There’s two things I really love about Grant Morrison’s New X-Men and BOTH of them begin with the letter U. But first, for those hearing about X-Men and mutants for the first time, mutants are super-powered beings whose mutations (super powers or deformities) manifest at puberty. The X-Men are a team founded by Professor Charles Xavier to protect mutants from a world that fears and hates them. And on a metaphorical level, Mutants are young people, they’re teenagers, they’re minorities, they’re anyone who FEELS like a minority (again, teenagers).
1) Uniforms: Grant Morrison and his artists put the X-Men back in uniforms (for awhile they all wore…whatever. There were pouches…so many pouches). The first X-Men movie did this first a few years prior, but these were way cooler. There’s kind of a variation of these in the film X-Men: First Class, but I think they worked a lot better on the page.
2) Ugly Mutants: For the most part, “ugly mutants” in X-Men comics were blue. Fuzzy and blue. Essentially Muppets. Yeah, there were some weirdos living in the sewer, but where would they fit in a swinging soap opera with super powers? No one wants to bang an ugly mutant. Well, except for OTHER ugly mutants, and the trashy girl who smokes (she makes out with this dude).
But Morrison really took the X-Men to a point where he boiled them down to their essential concepts.
- Mutants are feared and hated.
- Mutants are the next stage in human evolution (And he makes it FOR REALS this time, when we find out that humans will be extinct within a few generations).
For the sake of not having an absurdly long title, I cut mentions of the artists. BUT, here’s who collaborated with Morrison on New X-Men: Frank Quitely, Ethan Van Sciver, Igor Kordey, Lenil Francis Yu, John Paul Leon, Keron Grant, Phil Jiminez, Chris Bachalo, and Marc Silvestri. Each one contributes their own unique style, but maintains the “try to keep up, gonna throw a lot of weird stuff at you pace” that comes with a Grant Morrison comic book. Lenil Francis Yu draws one of the more experimental issues of the series, which is entirely “widescreen,” in which the character of Xorn, a mutant with a star for a brain in an iron prison (see weird stuff, thrown at YOU!), is introduced while Cyclops, Wolverine and the gang indulge in some espionage.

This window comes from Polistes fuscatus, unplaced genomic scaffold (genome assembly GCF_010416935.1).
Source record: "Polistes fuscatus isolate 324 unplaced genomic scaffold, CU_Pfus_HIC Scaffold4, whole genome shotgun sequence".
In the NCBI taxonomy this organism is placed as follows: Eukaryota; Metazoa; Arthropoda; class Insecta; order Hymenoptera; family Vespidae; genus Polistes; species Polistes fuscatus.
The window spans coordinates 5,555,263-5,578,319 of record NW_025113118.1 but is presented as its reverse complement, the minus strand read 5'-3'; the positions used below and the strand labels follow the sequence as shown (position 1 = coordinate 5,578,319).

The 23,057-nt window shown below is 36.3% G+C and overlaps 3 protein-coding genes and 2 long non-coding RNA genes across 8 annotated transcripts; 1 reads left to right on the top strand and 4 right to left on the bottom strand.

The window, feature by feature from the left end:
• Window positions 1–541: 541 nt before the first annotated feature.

This is probably the best X-Men comic. Period. Whether you’re new to the concept, or coming into it from the movies, or grew up with them as a kid. Morrison and the artists he’s paired with never let you forget that this is all inherently weird.
Hmm…I don’t think I’m doing a great job selling this, but I’m still gonna publish it, and keep this line in pondering it. BUT, this is the best X-Men comic. Beyond boiling the X-Men down to their basic concepts and doing it right, there’s ALSO aliens, evil twins, designer mutant drugs, harvesting of mutant organs, and as I’ve mentioned, weird bird guys making out with skanky girls with wings. If any of my terrible musing on this has interested you, you can buy this on Comixology, or get a couple of beautiful trade paperbacks like I have (that I am TERRIBLE at photographing as you can see from the panels above).